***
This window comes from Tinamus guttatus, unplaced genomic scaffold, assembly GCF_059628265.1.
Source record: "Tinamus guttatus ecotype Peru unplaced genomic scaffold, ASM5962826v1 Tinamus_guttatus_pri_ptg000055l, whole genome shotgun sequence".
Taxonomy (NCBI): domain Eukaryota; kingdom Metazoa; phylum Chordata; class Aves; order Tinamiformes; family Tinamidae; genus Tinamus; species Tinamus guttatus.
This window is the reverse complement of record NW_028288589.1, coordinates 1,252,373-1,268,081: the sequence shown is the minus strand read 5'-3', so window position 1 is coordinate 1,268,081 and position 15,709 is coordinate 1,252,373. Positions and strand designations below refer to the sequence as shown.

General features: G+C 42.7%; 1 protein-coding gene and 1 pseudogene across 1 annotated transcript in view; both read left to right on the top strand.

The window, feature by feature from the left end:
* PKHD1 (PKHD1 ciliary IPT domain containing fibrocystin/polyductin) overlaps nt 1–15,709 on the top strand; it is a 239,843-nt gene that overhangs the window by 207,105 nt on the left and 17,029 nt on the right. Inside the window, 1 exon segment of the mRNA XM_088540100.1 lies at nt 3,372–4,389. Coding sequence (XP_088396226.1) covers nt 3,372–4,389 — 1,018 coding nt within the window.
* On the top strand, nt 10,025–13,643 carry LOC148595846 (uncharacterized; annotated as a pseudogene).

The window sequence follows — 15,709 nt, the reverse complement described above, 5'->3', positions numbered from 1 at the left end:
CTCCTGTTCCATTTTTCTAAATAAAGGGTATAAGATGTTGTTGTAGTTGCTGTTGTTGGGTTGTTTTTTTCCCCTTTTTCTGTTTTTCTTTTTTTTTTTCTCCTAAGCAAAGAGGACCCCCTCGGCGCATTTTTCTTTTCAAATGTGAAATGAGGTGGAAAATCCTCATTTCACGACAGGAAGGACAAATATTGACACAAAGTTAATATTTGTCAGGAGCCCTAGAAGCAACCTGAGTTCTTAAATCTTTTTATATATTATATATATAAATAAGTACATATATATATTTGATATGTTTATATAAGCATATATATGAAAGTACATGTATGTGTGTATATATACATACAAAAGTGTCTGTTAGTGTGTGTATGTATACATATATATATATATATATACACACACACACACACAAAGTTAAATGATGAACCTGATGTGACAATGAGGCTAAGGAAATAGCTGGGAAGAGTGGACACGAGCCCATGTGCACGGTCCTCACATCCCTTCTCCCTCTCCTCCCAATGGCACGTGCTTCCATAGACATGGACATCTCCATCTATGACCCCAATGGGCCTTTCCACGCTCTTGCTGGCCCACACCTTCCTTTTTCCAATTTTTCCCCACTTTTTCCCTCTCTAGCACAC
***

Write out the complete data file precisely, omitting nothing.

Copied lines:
This window comes from Tinamus guttatus, unplaced genomic scaffold, assembly GCF_059628265.1.
Source record: "Tinamus guttatus ecotype Peru unplaced genomic scaffold, ASM5962826v1 Tinamus_guttatus_pri_ptg000055l, whole genome shotgun sequence".
Taxonomy (NCBI): domain Eukaryota; kingdom Metazoa; phylum Chordata; class Aves; order Tinamiformes; family Tinamidae; genus Tinamus; species Tinamus guttatus.
This window is the reverse complement of record NW_028288589.1, coordinates 1,252,373-1,268,081: the sequence shown is the minus strand read 5'-3', so window position 1 is coordinate 1,268,081 and position 15,709 is coordinate 1,252,373. Positions and strand designations below refer to the sequence as shown.

General features: G+C 42.7%; 1 protein-coding gene and 1 pseudogene across 1 annotated transcript in view; both read left to right on the top strand.

The window, feature by feature from the left end:
* PKHD1 (PKHD1 ciliary IPT domain containing fibrocystin/polyductin) overlaps nt 1–15,709 on the top strand; it is a 239,843-nt gene that overhangs the window by 207,105 nt on the left and 17,029 nt on the right. Inside the window, 1 exon segment of the mRNA XM_088540100.1 lies at nt 3,372–4,389. Coding sequence (XP_088396226.1) covers nt 3,372–4,389 — 1,018 coding nt within the window.
* On the top strand, nt 10,025–13,643 carry LOC148595846 (uncharacterized; annotated as a pseudogene).

The window sequence follows — 15,709 nt, the reverse complement described above, 5'->3', positions numbered from 1 at the left end:
CTCCTGTTCCATTTTTCTAAATAAAGGGTATAAGATGTTGTTGTAGTTGCTGTTGTTGGGTTGTTTTTTTCCCCTTTTTCTGTTTTTCTTTTTTTTTTTCTCCTAAGCAAAGAGGACCCCCTCGGCGCATTTTTCTTTTCAAATGTGAAATGAGGTGGAAAATCCTCATTTCACGACAGGAAGGACAAATATTGACACAAAGTTAATATTTGTCAGGAGCCCTAGAAGCAACCTGAGTTCTTAAATCTTTTTATATATTATATATATAAATAAGTACATATATATATTTGATATGTTTATATAAGCATATATATGAAAGTACATGTATGTGTGTATATATACATACAAAAGTGTCTGTTAGTGTGTGTATGTATACATATATATATATATATATACACACACACACACACAAAGTTAAATGATGAACCTGATGTGACAATGAGGCTAAGGAAATAGCTGGGAAGAGTGGACACGAGCCCATGTGCACGGTCCTCACATCCCTTCTCCCTCTCCTCCCAATGGCACGTGCTTCCATAGACATGGACATCTCCATCTATGACCCCAATGGGCCTTTCCACGCTCTTGCTGGCCCACACCTTCCTTTTTCCAATTTTTCCCCACTTTTTCCCTCTCTAGCACAC